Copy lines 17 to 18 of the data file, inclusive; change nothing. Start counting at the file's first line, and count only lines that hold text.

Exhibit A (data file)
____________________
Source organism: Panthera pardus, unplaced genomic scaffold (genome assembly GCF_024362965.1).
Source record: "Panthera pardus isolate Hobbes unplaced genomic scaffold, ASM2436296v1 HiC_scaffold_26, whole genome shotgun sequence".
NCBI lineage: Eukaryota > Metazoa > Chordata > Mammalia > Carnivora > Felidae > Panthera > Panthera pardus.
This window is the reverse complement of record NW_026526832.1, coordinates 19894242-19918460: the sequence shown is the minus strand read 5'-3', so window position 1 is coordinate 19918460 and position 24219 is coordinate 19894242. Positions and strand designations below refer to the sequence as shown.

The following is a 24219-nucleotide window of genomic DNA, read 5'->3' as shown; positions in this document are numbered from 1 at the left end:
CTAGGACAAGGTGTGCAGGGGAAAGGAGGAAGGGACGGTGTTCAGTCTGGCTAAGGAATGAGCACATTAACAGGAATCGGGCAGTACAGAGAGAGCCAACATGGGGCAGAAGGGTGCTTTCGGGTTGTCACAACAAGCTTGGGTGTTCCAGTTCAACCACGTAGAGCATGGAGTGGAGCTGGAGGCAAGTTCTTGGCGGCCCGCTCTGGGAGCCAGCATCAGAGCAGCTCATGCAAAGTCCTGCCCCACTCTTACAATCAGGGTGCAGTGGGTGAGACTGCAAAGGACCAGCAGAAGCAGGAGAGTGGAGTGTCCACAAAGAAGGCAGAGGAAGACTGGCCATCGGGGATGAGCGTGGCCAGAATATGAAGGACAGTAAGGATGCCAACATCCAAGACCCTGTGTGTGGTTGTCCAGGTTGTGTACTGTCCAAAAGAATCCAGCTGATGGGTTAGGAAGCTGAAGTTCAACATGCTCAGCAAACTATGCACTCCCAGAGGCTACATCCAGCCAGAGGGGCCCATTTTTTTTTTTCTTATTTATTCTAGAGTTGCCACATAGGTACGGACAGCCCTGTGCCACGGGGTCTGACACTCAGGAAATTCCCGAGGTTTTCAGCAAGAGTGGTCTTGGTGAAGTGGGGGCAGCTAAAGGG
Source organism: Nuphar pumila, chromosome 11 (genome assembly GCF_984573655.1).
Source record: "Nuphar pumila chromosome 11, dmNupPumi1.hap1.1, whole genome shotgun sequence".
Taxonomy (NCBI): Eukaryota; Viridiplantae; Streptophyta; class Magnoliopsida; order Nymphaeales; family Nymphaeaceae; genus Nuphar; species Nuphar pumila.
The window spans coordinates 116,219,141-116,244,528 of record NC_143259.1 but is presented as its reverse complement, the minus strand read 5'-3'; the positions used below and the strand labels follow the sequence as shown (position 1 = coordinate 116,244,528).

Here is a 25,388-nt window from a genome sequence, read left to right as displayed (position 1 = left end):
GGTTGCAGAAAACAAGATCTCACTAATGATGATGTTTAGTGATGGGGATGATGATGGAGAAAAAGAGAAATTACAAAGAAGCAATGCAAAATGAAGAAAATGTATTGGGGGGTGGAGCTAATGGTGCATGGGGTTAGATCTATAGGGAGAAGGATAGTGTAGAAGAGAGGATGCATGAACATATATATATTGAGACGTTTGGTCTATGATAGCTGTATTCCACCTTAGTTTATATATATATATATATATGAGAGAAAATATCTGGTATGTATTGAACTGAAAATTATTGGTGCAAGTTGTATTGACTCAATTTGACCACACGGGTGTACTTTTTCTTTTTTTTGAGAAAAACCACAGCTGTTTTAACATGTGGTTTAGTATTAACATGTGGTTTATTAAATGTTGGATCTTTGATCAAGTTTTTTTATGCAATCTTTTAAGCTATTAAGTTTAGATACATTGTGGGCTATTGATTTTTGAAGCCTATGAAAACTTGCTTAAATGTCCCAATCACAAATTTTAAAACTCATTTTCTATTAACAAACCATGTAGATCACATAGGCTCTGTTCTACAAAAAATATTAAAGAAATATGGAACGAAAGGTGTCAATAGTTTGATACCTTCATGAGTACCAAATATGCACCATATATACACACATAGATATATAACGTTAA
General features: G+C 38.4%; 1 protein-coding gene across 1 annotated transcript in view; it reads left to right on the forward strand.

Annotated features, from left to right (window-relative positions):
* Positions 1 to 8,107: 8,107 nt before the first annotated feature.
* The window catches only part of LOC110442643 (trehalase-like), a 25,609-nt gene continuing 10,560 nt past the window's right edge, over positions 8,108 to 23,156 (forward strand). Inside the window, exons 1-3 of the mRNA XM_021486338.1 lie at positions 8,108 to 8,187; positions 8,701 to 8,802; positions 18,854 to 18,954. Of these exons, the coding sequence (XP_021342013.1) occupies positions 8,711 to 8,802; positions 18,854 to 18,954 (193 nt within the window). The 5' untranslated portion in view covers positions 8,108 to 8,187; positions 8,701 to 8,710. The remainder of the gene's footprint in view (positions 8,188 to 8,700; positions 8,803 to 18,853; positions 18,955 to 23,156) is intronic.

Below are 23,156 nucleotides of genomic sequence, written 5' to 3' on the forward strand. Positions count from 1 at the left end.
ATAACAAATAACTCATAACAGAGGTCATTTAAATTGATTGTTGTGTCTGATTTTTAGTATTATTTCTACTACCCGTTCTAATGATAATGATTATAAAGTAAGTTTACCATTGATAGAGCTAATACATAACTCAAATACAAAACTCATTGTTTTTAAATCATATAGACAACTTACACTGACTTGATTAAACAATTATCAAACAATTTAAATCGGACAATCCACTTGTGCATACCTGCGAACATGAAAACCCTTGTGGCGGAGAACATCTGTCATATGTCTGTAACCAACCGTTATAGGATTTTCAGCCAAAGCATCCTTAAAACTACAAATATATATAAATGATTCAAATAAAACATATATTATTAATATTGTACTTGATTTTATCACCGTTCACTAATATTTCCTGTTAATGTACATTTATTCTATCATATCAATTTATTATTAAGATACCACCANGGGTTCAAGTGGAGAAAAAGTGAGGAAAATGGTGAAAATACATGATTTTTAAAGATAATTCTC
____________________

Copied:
Below are 23,156 nucleotides of genomic sequence, written 5' to 3' on the forward strand. Positions count from 1 at the left end.
ATAACAAATAACTCATAACAGAGGTCATTTAAATTGATTGTTGTGTCTGATTTTTAGTATTATTTCTACTACCCGTTCTAATGATAATGATTATAAAGTAAGTTTACCATTGATAGAGCTAATACATAACTCAAATACAAAACTCATTGTTTTTAAATCATATAGACAACTTACACTGACTTGATTAAACAATTATCAAACAATTTAAATCGGACAATCCACTTGTGCATACCTGCGAACATGAAAACCCTTGTGGCGGAGAACATCTGTCATATGTCTGTAACCAACCGTTATAGGATTTTCAGCCAAAGCATCCTTAAAACTACAAATATATATAAATGATTCAAATAAAACATATATTATTAATATTGTACTTGATTTTATCACCGTTCACTAATATTTCCTGTTAATGTACATTTATTCTATCATATCAATTTATTATTAAGATACCACCANGGGTTCAAGTGGAGAAAAAGTGAGGAAAATGGTGAAAATACATGATTTTTAAAGATAATTCTC